Saturday, July 27, 2013

20 Feet From Stardom

The best thing about the film is hearing all those glorious voices singing all those glorious songs on big glorious theater speakers.  See it in a theater.  For that, if nothing else, it's time and money well spent.  You may well come out of it saying, as the friend we saw it with did, "Gawd, music today sucks."  But hey - she's not wrong.

As a documentary exploring the art of the background singer, it has some haziness, some fuzziness, some ambiguity, about some of the points it's making.  In some cases this unfineness of point is probably to the film's intellectual detriment (although no doubt to its commercial benefit):  it skirts issues of race and gender that could have been fruitfully explored.

But one point of ambiguity is to the film's intellectual and artistic credit.  It's never quite sure how it feels about backup singing as a calling.  It wants to celebrate it:  it wants to make us appreciate how integral the backup singers are to so many classic records and performances, and to make us feel that the calling of the backup singer is a noble one.  It advances Lisa Fischer as the marquee example of a singer who has chosen, with seemingly a minimum of wistfulness, to remain in the background, and be stellar at what she does there.  But then the film spends a whole lot of time exploring the attempts and failures of other backup singers to move to the center of the stage and establish successful solo careers:  Claudia Lennear, Merry Clayton, even Darlene Love (although her story has a happy ending).  Which constitutes at least a half-hearted argument that lead singing is better, more fulfilling, more rewarding, and ultimately more worthy of celebration than backup singing.  At first I thought this indecisiveness was a problem with the film, but now I think it's an honest reflection of what these singers have felt.  There's no contradiction between saying, "I want to be appreciated for doing this well" and also saying "I want to do that."

What touched me deepest about the film, though, was something almost beside the point.  Bruce Springsteen gets a lot of screen time to talk about the art of the backup singer (and his own special relationship to that position was wisely left an unspoken but delicious bit of subtext).  And at one point he was talking about how Darlene Love started to gain fans on the strength of her expert and distinctive backing vocals.  But it's how he put it that struck me.  He said something like, "you begin to feel an allegiance to that voice."  That's the word he used:  "allegiance."

And it hit me:  that's a perfect word, and a quite unexpected one, to describe one kind of relationship we feel to singers.  I'm used to describing it as "like" or "love," an emotional quality, and if I was to explore the singing itself more I'd use a whole lot of other adjectives;  and if I was to explore the listener's relationship to the singing I'd probably reach for things like "identify with" or the like.  All of which are compatible with "allegiance," but think about what "allegiance" implies beyond that emotional response.  It implies loyalty, a choice based as much on a perception of qualities that one shares or (more likely) admires - it's an ethical response as much as an emotional one, a choice as much as a reaction, a pledge of fealty owed more than a confession of pleasure received.  It's a true description, at least of some singer-listener relationships, and it's one I never would have thought of.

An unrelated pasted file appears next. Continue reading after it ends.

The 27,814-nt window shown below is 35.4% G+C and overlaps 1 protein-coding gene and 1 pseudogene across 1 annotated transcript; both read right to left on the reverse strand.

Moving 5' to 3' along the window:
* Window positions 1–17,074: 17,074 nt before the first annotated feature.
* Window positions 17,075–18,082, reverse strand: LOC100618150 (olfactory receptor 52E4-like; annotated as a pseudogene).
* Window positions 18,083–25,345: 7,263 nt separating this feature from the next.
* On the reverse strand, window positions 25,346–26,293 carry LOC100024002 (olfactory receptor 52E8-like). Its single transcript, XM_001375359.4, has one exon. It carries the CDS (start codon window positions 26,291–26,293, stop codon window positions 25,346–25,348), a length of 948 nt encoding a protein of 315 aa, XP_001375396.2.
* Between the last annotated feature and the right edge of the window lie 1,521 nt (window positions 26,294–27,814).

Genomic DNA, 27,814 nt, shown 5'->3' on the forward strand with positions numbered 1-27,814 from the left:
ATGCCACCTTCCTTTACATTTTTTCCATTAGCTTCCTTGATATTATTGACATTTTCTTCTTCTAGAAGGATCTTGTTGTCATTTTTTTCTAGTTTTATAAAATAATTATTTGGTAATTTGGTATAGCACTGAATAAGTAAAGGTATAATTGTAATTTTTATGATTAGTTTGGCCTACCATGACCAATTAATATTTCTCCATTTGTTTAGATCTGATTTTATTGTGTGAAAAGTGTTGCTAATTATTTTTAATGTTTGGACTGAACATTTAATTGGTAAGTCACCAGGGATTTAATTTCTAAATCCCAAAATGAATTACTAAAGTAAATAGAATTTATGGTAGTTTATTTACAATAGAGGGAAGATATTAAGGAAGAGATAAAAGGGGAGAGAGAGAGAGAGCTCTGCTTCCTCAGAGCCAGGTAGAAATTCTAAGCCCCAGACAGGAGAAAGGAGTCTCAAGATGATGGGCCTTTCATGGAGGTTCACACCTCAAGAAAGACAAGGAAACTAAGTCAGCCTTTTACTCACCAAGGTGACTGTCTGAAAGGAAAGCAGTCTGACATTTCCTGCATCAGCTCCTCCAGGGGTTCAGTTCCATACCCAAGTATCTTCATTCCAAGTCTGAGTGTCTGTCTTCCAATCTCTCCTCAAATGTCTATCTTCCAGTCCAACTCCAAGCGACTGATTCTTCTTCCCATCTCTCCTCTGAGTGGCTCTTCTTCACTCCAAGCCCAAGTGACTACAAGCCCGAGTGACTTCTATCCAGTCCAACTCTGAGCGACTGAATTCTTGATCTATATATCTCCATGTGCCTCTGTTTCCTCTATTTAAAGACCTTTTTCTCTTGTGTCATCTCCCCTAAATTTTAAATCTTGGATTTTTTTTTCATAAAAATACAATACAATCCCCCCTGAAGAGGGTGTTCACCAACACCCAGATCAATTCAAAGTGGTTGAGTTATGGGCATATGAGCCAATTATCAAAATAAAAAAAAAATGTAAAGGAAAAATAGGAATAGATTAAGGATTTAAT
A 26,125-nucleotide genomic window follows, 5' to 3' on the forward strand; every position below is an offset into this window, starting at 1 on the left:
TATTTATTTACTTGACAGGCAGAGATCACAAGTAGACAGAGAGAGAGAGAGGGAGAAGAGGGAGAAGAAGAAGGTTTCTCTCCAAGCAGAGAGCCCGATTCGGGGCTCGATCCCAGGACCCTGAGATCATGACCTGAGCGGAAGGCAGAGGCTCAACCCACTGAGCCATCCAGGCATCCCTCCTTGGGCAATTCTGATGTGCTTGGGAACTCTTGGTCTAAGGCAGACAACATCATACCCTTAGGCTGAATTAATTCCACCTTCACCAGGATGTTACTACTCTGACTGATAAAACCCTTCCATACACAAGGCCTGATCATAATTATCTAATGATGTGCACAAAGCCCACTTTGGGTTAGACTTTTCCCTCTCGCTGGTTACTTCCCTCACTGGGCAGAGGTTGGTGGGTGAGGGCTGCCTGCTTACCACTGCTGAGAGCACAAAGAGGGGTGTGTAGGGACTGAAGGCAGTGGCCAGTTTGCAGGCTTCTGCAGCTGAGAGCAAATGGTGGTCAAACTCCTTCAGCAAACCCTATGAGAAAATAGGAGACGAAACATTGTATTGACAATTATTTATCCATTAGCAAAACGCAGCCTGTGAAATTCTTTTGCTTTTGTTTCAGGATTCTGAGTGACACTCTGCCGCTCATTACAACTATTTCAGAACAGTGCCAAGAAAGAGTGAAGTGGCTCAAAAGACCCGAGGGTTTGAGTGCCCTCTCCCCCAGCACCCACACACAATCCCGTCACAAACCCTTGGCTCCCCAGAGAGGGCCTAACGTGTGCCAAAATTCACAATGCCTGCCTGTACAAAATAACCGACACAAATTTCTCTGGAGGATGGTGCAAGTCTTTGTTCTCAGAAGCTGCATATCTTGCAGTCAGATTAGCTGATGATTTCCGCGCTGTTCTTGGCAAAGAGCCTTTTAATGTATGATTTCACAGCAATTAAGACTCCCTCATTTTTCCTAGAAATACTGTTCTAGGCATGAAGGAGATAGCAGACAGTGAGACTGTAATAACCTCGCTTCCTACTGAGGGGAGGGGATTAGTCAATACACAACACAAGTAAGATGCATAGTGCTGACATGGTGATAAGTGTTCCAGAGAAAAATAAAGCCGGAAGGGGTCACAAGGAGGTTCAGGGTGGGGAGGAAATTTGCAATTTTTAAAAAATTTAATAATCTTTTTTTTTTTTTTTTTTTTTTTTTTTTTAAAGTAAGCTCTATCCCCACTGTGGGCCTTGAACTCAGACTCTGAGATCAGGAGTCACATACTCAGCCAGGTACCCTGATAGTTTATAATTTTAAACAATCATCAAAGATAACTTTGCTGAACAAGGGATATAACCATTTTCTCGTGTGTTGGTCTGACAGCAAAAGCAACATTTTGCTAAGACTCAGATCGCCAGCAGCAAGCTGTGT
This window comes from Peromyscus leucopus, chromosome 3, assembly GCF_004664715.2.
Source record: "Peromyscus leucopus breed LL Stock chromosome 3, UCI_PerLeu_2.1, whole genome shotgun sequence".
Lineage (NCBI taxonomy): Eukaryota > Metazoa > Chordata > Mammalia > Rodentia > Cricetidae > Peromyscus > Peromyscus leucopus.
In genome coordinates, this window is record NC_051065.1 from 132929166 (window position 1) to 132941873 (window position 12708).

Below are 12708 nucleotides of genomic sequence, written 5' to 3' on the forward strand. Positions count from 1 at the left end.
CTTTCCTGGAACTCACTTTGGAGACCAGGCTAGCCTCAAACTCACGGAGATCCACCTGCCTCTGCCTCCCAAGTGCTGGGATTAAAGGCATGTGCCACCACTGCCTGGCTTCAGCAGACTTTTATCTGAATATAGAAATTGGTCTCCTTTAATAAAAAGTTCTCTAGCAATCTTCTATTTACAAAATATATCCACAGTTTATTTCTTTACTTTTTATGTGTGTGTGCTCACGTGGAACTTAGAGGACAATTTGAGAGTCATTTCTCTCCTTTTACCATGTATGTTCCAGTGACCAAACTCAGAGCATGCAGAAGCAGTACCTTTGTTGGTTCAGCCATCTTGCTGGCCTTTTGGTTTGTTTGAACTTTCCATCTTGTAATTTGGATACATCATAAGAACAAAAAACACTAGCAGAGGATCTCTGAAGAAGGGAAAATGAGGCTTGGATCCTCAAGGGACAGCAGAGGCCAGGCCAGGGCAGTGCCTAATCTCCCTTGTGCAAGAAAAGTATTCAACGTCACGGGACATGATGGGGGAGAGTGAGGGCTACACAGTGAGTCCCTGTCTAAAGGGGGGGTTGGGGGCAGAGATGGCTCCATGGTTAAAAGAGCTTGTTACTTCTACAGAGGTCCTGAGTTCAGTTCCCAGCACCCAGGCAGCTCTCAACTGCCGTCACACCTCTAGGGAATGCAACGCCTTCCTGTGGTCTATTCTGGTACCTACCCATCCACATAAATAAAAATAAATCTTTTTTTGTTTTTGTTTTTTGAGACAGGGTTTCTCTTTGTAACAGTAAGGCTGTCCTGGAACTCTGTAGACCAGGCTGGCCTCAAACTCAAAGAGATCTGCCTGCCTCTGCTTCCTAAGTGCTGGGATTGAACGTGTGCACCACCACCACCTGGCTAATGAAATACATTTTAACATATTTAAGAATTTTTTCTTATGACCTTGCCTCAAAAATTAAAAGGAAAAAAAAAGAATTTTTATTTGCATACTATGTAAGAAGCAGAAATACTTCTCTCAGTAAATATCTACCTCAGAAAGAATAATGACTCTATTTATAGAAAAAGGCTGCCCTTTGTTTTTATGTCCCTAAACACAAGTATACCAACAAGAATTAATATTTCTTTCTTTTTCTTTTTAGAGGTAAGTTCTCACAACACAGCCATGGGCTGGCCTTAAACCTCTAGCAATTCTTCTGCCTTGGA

This Bruce Springsteen:  he might be a really smart guy.

Friday, July 26, 2013

Los Lobos in Springfield, Oregon, July 20, 2013

Los Lobos were playing in our neighborhood last weekend.  Next town over, anyway (proposition:  Springfield is to Eugene what East L.A. is to L.A.).  Despite, or perhaps because of, our disappointment with them last time we saw them, we'd been wanting to see them again.  So we did.

The setting was a community parks & recreation department sponsored Summer Fair thing on Island Park, a little riverside park on the edge of town.  Nice outdoor setting, nice breeze as the sun went down.  Not too crowded, and I couldn't believe it was big enough to lure Los Lobos.  But then again, Cheap Trick's playing the Lane County Fair this weekend, and they once played Budokan. 

The opener this time was Curtis Salgado, a local blues guy who's been on the bill at a number of fairs and festivals I've gone to since moving to Eugene, but who I'd never actually managed to see.  For me he was a big meh.  I wanted to like him more, but as a singer he struck me as someone living out John Belushi's dream - it's no surprise that Salgado was evidently the real-life inspiration for the Blues Brothers.  But I like the Blues Brothers, so why didn't I like Salgado?  ...Anyway, vocally he was overbearing and hammy.  And his band was tight but unsubtle:  his drummer had a beat like a cop (to borrow a phrase from Rob Stoner), and the other guys were just as obvious.  Hard where they should've been gentle, stiff where they should've been supple, rigid where merely hard would have done.

But David Hidalgo seemed to like Salgado - he could be seen watching from the edge of the stage during the last few numbers, and then he brought Salgado on for a couple of numbers near the end of Los Lobos' set.  And the drummer (which was a shame - I think LL's touring drummer Enrique Gonzales is much better).  Salgado was a much better harp player with LL than with his own band, really adding some blues to "West LA Fadeaway," and helping burn down the barn on the big jam on "Killing Floor."